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Goad v. MCT Group

December 4, 2009

SHADRACK S. GOAD, PLAINTIFF,
v.
MCT GROUP, LAW OFFICES OF ROBERT L. SUSNOW, AND MISSION FEDERAL CREDIT UNION, DEFENDANTS.



The opinion of the court was delivered by: Honorable Barry Ted Moskowitz United States District Judge

ORDER GRANTING MOTION FOR JUDGMENT ON THE PLEADINGS

Defendants MCT Group ("MCT") and Law Offices of Robert L. Susnow ("Susnow") (collectively "Defendants") have filed a motion for judgment on the pleadings. Defendant Mission Federal Credit Union ("Mission Federal") was dismissed pursuant to a joint motion by the parties on September 15, 2009. For the reasons discussed below, Defendants' motion is GRANTED.

I. FACTUAL BACKGROUND

Plaintiff alleges that sometime before November 16, 2004, Plaintiff allegedly incurred certain financial obligations. (Compl. ¶ 19.) Subsequently, Plaintiff allegedly fell behind in the payments. (Compl. ¶ 22.) Sometime thereafter, but before August 9, 2006, the alleged debt was assigned, placed, or otherwise transferred to Defendants for collection. (Compl. ¶ 23.)

Plaintiff filed for bankruptcy protection on October 20, 2006. (Compl. ¶ 25.) Plaintiff's debts were discharged under the Bankruptcy Code on January 25, 2007, rendering the alleged debts no longer collectable. (Compl. ¶ 25.) Defendants all received notice that Plaintiff had filed for bankruptcy and that Plaintiff's debts were subsequently discharged. (Compl. ¶ 26.)

On or about March 6, 2009, Defendants applied for garnishment of Plaintiff's wages. (Compl. ¶ 24.) Defendant Mission Federal continued to attempt to collect on the debt and failed to notify and stop MCT and Susnow from collecting on the debt on Mission Federal's behalf. (Comp. ¶ 27.)

Plaintiff alleges that through their attempts to collect on a discharged debt, Defendants violated various provisions of the Fair Debt Collection Practices Act ("FDCPA"), 15 U.S.C. §§ 1692 et seq. and California's Rosenthal Fair Debt Collection Practices Act ("RFDCPA"), Cal. Civ. Code §§ 1788-1788.32.

II. STANDARD

"After the pleadings are closed -- but early enough not to delay trial -- a party may move for judgment on the pleadings." Fed. R. Civ. P. 12(c). Judgment on the pleadings is proper "when the moving party clearly establishes on the face of the pleadings that no material issue of fact remains to be resolved and that it is entitled to judgment as a matter of law." Hal Roach Studios, Inc. v. Richard Feiner & Co, Inc., 896 F.2d 1542, 1550 (9th Cir. 1989). All allegations of fact by the party opposing the motion are accepted as true, and construed in the light most favorable to that party. General Conference Corp. of Seventh-Day Adventists v. Seventh-Day Adventist Congregational Church, 887 F.2d 228, 230 (9th Cir. 1989).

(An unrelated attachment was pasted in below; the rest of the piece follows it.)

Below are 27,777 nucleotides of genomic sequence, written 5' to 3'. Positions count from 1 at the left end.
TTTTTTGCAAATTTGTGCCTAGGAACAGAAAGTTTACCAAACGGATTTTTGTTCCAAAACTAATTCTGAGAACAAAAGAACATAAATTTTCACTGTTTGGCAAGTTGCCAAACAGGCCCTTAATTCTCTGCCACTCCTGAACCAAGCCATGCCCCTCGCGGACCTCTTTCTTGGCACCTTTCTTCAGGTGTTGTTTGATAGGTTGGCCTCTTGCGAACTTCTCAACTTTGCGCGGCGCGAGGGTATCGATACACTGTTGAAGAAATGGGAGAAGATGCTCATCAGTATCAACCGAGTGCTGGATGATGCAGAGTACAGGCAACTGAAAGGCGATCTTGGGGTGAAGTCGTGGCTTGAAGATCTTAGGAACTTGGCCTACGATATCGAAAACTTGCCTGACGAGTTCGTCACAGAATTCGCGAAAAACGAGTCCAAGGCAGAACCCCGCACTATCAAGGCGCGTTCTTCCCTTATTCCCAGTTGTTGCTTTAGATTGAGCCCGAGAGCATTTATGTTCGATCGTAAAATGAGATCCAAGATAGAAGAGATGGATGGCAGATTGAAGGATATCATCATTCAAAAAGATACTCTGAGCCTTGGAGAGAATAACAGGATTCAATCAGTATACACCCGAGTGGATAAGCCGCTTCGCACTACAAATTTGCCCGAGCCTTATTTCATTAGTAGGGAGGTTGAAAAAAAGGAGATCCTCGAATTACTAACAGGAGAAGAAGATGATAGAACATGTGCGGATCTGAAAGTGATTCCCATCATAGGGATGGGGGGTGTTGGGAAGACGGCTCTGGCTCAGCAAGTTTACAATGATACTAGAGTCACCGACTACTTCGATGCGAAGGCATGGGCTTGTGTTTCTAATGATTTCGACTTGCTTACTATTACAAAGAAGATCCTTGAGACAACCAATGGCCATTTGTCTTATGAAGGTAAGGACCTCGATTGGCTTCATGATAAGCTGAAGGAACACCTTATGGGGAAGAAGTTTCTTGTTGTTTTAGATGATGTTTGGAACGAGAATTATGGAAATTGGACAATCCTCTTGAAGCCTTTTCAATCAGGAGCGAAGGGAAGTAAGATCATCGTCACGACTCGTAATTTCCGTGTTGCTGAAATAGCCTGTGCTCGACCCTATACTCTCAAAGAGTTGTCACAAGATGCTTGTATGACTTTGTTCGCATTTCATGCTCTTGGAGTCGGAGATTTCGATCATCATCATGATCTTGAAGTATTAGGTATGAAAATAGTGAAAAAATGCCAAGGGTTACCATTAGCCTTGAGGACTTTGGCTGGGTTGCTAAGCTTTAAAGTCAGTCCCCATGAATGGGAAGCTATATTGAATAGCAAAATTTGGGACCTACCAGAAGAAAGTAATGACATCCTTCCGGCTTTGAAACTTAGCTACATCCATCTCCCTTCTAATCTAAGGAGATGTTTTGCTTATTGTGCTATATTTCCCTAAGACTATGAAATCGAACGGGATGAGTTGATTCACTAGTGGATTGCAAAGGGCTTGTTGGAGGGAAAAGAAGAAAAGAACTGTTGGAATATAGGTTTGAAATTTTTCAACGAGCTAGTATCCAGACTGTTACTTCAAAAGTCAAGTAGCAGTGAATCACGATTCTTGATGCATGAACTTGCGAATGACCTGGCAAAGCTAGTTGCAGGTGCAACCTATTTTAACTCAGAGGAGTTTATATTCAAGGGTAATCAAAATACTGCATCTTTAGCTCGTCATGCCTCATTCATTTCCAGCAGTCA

Courts have discretion to grant Rule 12(c) motions with leave to amend. In re Dynamic Random Access Memory Antitrust Litigation, 516 F. Supp. 2d 1072, 1084 (N.D. Cal. 2007). Courts also have discretion to grant dismissal on a 12(c) motion, in lieu of judgment, on any given claim. Id.; see also Amersbach v. City of Cleveland, 598 F.2d 1033, 1038 (6th Cir. 1979).

III. DISCUSSION

Defendants move for judgment on the pleadings on the ground that Plaintiff's FDCPA and RFDCPA claims are precluded by the Bankruptcy Code because they are premised on Defendants' attempts to collect a debt that was discharged by the Bankruptcy Court. The Court agrees with Defendants that Plaintiff's claims, as currently pled, are precluded by the Bankruptcy Code.

In Walls v. Wells Fargo Bank, N.A., 276 F.3d 502 (9th Cir. 2002), a Chapter 7 debtor brought an action against Wells Fargo in district court, alleging that Wells Fargo violated the Bankruptcy Code's discharge injunction and the FDCPA by attempting to collect her debt after it had been discharged. The Ninth Circuit held that the debtor's remedy for Wells Fargo's alleged violation of the discharge injunction (11 U.S.C. § 524) remained under the Bankruptcy Code and that the debtor could not use the FDCPA to bypass the Code's remedial scheme:

To permit a simultaneous claim under the FDCPA would allow through the back door what Walls cannot accomplish through the front door-a private right of action. This would circumvent the remedial scheme of the Code under which Congress struck a balance between the interests of debtors and creditors by permitting (and limiting) debtors' remedies for violating the discharge injunction to contempt. "[A] mere browse through the complex, detailed, and comprehensive provisions of the lengthy Bankruptcy Code ... demonstrates Congress's intent to create a whole system under federal control which is designed to bring together and adjust all of the rights and duties of creditors and embarrassed debtors alike." MSR Exploration, 74 F.3d at 914 (state law malicious prosecution claim based on bankruptcy filings preempted). Nothing in either Act persuades us that Congress intended to allow debtors to bypass the Code's remedial scheme when it enacted the ...


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